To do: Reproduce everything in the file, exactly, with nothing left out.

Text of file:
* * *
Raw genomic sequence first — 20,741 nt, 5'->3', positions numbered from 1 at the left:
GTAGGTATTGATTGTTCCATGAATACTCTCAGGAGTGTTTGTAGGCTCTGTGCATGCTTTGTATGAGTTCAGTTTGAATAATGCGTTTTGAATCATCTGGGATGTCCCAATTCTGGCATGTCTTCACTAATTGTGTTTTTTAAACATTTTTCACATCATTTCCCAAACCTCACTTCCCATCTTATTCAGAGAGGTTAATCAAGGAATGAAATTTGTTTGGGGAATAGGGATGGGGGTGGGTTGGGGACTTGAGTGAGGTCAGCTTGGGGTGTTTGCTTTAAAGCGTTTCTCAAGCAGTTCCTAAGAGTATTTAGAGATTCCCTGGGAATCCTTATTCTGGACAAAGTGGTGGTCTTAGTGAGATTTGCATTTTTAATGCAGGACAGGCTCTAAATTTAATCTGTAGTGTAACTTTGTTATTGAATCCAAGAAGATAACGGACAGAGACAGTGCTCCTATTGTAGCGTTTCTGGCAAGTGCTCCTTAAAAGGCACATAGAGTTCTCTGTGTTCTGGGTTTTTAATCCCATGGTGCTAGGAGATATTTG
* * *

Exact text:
Raw genomic sequence first — 20,741 nt, 5'->3', positions numbered from 1 at the left:
GTAGGTATTGATTGTTCCATGAATACTCTCAGGAGTGTTTGTAGGCTCTGTGCATGCTTTGTATGAGTTCAGTTTGAATAATGCGTTTTGAATCATCTGGGATGTCCCAATTCTGGCATGTCTTCACTAATTGTGTTTTTTAAACATTTTTCACATCATTTCCCAAACCTCACTTCCCATCTTATTCAGAGAGGTTAATCAAGGAATGAAATTTGTTTGGGGAATAGGGATGGGGGTGGGTTGGGGACTTGAGTGAGGTCAGCTTGGGGTGTTTGCTTTAAAGCGTTTCTCAAGCAGTTCCTAAGAGTATTTAGAGATTCCCTGGGAATCCTTATTCTGGACAAAGTGGTGGTCTTAGTGAGATTTGCATTTTTAATGCAGGACAGGCTCTAAATTTAATCTGTAGTGTAACTTTGTTATTGAATCCAAGAAGATAACGGACAGAGACAGTGCTCCTATTGTAGCGTTTCTGGCAAGTGCTCCTTAAAAGGCACATAGAGTTCTCTGTGTTCTGGGTTTTTAATCCCATGGTGCTAGGAGATATTTG